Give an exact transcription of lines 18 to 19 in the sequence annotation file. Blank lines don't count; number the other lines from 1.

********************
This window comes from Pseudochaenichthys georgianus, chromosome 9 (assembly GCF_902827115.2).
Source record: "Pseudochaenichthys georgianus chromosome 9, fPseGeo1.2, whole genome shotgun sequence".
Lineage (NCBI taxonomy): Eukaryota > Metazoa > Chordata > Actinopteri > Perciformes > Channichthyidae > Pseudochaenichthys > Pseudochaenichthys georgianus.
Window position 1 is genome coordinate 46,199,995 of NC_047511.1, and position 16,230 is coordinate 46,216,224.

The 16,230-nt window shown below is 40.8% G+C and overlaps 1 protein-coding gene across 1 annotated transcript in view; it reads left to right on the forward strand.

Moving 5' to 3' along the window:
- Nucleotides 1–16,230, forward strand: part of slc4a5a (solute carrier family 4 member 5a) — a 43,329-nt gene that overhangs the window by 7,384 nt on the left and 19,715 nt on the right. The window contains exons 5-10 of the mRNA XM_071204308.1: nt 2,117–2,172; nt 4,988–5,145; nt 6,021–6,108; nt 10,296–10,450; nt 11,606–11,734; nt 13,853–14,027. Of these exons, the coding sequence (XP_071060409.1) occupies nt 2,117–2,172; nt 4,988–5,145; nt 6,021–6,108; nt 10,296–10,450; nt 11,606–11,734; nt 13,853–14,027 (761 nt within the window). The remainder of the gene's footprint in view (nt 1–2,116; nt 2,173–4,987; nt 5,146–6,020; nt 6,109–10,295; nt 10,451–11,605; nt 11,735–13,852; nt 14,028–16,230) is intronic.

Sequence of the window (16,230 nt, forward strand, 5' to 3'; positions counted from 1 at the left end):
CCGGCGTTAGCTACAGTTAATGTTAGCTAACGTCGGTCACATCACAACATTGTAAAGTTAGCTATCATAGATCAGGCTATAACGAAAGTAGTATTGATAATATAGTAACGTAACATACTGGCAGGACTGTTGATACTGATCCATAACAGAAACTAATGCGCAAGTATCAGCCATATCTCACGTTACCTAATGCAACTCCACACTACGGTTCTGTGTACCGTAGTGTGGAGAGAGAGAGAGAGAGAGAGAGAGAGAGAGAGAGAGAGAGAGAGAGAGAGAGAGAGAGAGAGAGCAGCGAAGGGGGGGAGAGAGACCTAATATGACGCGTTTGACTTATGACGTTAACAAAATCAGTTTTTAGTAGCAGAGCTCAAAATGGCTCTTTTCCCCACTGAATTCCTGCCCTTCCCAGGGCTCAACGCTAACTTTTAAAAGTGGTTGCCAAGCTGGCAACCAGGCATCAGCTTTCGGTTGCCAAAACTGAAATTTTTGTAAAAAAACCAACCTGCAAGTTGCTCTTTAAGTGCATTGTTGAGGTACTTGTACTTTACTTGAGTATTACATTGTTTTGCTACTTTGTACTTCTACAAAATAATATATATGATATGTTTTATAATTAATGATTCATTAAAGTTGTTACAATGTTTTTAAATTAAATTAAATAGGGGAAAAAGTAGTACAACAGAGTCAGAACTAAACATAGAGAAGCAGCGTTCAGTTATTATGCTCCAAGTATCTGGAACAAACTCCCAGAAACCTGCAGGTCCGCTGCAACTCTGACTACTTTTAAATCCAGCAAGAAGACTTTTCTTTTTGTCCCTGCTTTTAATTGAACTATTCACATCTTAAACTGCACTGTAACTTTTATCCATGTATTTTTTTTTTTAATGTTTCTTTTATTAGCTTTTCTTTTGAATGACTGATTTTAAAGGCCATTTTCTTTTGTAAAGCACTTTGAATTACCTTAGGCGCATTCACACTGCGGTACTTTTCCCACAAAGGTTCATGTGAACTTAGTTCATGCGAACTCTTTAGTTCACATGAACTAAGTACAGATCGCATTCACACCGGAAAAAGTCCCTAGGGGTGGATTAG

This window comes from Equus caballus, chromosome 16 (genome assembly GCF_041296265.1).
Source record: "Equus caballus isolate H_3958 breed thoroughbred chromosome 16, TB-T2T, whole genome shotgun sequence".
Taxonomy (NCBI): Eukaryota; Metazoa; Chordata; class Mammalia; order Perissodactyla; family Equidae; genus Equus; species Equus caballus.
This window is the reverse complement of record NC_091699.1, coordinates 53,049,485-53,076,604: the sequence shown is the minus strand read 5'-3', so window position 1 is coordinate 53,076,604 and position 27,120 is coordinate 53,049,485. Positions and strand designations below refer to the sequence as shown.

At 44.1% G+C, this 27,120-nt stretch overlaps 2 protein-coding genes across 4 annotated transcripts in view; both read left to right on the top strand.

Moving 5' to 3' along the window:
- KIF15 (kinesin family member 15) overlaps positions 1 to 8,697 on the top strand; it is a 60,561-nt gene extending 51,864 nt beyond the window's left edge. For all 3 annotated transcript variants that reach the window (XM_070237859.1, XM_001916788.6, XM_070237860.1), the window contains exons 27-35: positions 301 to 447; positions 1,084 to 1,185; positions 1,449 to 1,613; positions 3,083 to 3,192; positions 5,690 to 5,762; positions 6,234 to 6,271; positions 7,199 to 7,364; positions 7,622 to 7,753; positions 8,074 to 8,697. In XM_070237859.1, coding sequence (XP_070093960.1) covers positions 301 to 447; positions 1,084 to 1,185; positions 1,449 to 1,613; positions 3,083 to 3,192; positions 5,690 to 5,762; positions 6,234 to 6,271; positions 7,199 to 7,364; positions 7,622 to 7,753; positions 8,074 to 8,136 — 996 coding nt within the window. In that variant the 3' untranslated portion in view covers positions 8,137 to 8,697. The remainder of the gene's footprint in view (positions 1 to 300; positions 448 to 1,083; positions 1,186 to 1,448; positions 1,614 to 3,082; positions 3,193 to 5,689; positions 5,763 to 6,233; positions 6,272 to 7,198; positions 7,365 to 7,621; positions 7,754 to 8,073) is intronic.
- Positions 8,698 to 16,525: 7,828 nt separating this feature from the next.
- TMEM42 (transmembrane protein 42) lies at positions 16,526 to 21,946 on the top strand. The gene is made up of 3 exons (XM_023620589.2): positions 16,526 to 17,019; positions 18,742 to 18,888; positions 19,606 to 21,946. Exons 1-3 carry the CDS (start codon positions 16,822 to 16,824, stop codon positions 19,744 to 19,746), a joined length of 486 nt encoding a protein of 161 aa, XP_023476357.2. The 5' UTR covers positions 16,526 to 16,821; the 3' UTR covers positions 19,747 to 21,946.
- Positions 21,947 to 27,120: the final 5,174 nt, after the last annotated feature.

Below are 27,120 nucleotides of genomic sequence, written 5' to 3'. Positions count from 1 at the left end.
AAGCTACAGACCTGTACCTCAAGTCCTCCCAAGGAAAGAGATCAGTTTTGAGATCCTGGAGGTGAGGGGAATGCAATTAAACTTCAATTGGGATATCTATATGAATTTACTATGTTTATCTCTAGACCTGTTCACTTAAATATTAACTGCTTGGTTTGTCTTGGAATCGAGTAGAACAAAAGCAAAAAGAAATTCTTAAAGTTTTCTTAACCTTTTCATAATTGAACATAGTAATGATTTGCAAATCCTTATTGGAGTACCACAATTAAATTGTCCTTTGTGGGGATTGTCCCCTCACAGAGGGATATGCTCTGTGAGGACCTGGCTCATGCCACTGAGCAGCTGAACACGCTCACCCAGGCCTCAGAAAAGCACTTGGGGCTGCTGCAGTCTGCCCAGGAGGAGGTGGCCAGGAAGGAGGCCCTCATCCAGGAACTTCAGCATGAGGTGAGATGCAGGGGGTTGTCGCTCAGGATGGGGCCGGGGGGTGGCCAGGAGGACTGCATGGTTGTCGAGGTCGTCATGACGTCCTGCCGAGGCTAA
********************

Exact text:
- TMEM42 (transmembrane protein 42) lies at positions 16,526 to 21,946 on the top strand. The gene is made up of 3 exons (XM_023620589.2): positions 16,526 to 17,019; positions 18,742 to 18,888; positions 19,606 to 21,946. Exons 1-3 carry the CDS (start codon positions 16,822 to 16,824, stop codon positions 19,744 to 19,746), a joined length of 486 nt encoding a protein of 161 aa, XP_023476357.2. The 5' UTR covers positions 16,526 to 16,821; the 3' UTR covers positions 19,747 to 21,946.
- Positions 21,947 to 27,120: the final 5,174 nt, after the last annotated feature.